Some bodies have a very disturbing effect on the order in the solar system - P/2013 P5 is one of them. With several clearly visible tails, it may look like a comet, but orbits around the Sun within the asteroid belt - and thus cannot be unequivocally classified into either of these two categories. An international team which includes scientists from the Max Planck Institute for Solar System Research has now used the Hubble space telescope to investigate this mysterious body. Their diagnosis: P/2013 P5 is an asteroid that rotates so rapidly under the radiation pressure of the Sun that it loses material into space.
Asteroids are robust celestial bodies. As they lost their volatile components, such as water, billion of years ago under the influence of the Sun, these rocky lumps change their appearance hardly at all. Although impacts of smaller bodies can add a further crater to the surface here and there, there is no fundamental metamorphosis. Comets, in contrast, are "gas and dust ejectors". Material vaporises from their surface under the influence of the Sun, sweeping along dust particles as it does so.
In 1996, this view of things began to falter: on pictures of the asteroid 1979 OW7, which had later to be renamed comet 133P/Elst-Pizarro, a clear tail could be seen. A comet in the asteroid belt? Or an asteroid which ejects gas and dust? Even now it is difficult to assign these astronomical hermaphrodites, of which a mere ten or so have been identified so far, with any precision. This confusion also becomes clear in the language used: researchers talk of active asteroids or main-belt comets. The new study, headed by David Jewitt from the University of California, was intended to clarify which designation is more fitting for P/2013 P5.
"Many indications support the argument that the so-called active asteroids do not form a uniform group," says Jessica Agarwal from the Max Planck Institute for Solar System Research in Katlenburg-Lindau. It is thought that ice sublimes (i.e. converts directly from the solid to the gaseous state) from the surface of some of them. This ice probably originates from deep inside these bodies and was possibly exposed through hefty impacts. With other active asteroids, collisions have generated plumes of dust which could be seen for months as tails. "For most of these bodies, the origin of the tail is completely unclear, however," says Agarwal.
P/2013 P5 was initially a mystery as well. In the photos taken in August of this year, when it was discovered, it had already adorned itself with a tail. The more detailed look which the researchers now directed towards this eccentric being with the Hubble space telescope brought further tails to light: a total of six tails surround the body like the spokes of a cartwheel; the researchers have labelled them A to F.
"The number alone is evidence against the fact that the tails originate from collisions or impacts," says Agarwal. Six impacts within a short period of time would be rather improbable. Sublimation of ice can also be as good as excluded. Since P/2013 P5 moves at the inner edge of the asteroid belt - i.e. very close to the Sun for an asteroid - it should no longer contain any ice.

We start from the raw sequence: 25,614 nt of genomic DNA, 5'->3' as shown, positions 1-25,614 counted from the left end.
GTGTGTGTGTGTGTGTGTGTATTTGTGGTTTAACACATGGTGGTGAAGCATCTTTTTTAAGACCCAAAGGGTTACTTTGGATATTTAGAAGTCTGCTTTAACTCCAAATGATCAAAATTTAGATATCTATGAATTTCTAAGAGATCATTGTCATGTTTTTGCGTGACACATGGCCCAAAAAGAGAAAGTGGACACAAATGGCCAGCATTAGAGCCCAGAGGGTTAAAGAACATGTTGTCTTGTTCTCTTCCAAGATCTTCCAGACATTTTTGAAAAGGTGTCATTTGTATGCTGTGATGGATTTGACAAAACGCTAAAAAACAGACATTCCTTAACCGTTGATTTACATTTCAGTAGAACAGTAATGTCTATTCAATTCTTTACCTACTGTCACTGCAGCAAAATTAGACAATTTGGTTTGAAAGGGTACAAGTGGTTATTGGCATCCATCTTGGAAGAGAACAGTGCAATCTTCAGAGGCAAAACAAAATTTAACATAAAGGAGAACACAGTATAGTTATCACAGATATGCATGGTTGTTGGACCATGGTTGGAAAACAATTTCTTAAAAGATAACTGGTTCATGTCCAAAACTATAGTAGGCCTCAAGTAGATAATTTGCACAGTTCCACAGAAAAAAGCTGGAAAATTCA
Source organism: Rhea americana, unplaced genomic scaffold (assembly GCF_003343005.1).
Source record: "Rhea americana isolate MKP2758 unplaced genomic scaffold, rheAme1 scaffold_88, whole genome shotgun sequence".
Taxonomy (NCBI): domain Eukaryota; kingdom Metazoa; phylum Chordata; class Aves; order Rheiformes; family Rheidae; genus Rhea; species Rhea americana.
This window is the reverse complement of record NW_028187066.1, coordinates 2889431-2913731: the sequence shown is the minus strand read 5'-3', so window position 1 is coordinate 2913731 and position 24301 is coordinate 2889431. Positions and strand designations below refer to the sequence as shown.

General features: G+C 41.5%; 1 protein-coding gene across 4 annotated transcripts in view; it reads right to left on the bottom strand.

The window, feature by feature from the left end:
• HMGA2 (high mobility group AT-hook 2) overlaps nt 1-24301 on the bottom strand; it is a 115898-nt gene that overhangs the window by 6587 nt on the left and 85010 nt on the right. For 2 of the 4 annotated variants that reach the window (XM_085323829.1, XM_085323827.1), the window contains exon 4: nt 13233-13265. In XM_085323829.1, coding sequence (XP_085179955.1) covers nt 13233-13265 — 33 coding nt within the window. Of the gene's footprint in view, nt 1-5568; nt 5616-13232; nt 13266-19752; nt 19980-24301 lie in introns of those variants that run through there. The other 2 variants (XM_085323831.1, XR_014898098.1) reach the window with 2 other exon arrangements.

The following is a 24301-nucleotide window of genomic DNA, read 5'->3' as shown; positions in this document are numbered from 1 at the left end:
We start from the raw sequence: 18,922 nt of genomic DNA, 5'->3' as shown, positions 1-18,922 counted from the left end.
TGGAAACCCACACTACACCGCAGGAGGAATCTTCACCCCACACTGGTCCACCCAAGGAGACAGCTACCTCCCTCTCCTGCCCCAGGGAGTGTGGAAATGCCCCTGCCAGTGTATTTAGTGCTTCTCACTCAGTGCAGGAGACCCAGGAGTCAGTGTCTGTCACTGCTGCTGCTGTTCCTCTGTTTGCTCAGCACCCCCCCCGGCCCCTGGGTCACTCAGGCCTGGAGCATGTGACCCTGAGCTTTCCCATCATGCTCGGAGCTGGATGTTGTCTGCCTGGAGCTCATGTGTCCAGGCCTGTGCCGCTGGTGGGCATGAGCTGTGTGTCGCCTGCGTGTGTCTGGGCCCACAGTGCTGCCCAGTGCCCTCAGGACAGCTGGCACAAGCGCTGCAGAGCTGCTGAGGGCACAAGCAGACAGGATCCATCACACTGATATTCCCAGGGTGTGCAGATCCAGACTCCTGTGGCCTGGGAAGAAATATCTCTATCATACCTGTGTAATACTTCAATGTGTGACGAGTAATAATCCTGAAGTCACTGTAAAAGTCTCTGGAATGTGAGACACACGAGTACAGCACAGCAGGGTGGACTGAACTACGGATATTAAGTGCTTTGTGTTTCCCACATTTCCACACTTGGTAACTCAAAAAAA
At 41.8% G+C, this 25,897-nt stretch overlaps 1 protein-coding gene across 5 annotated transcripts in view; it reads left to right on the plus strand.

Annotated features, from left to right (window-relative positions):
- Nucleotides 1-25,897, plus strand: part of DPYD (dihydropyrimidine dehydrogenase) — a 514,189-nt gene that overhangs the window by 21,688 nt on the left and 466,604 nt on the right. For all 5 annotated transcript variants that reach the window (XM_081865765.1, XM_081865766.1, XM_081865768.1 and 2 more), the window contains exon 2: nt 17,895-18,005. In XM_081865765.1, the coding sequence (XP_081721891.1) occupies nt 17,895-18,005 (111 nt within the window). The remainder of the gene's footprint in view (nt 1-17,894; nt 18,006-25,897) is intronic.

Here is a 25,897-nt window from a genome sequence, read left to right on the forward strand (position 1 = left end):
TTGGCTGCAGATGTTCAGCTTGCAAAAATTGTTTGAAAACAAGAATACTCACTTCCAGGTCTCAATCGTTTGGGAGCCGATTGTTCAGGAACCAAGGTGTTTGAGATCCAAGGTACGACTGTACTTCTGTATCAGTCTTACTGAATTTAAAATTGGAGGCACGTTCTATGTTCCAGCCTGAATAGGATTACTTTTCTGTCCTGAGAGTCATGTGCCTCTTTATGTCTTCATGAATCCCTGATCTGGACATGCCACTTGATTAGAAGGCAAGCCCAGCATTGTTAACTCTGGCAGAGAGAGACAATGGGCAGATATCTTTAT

The researchers therefore guessed that the body rotates so fast that it loses mass. This motion is driven by the pressure of the sunlight. Since it hits the rugged surface at different angles, all in all it can produce a total angular momentum which accelerates its rotation more and more. At some stage, this will cause the centrifugal force at the equator to become stronger than the weak gravitational force of the body, which has a diameter of only 240 metres and is thus quite small; matter is therefore ejected from the surface.
Crucial information was provided by comparing Hubble images which were taken at two different times in September this year. "There were 13 days between the observations. During this time, our research object changed a great deal," says Agarwal. While one tail remained almost unchanged, a second one significantly increased in length and brightness. All the others became dimmer.
In computer simulations, the team of scientists succeeded in reconstructing precisely these changes. They computed the trajectories of many hypothetical dust particles of different size and different age and compared their positions with those of the observed tails. The only assumption was that the motion of the particles is affected only by radiation pressure and the gravitation of the Sun.
"Our computations and the actual observations are in very good agreement," was the conclusion drawn by Jessica Agarwal, who carried out the computations. "It is particularly encouraging that we were able to achieve good reproduction of the temporal development between the two days of observation."
Each of the six tails apparently originated from a different point in time, the most recent one only a few days before the Hubble photos. It was thus able to increase in brightness in the days that followed, while all the others - depending on the size of their dust particles – gradually disappeared.
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David Jewitt, Jessica Agarwal, Harold Weaver, Max Mutchler, and Stephen Larson, The Extraordinary Multi-Tailed Main-Belt Comet P/2013 P5, Astrophysical Journal Letters, online advance publication, November 7, 2013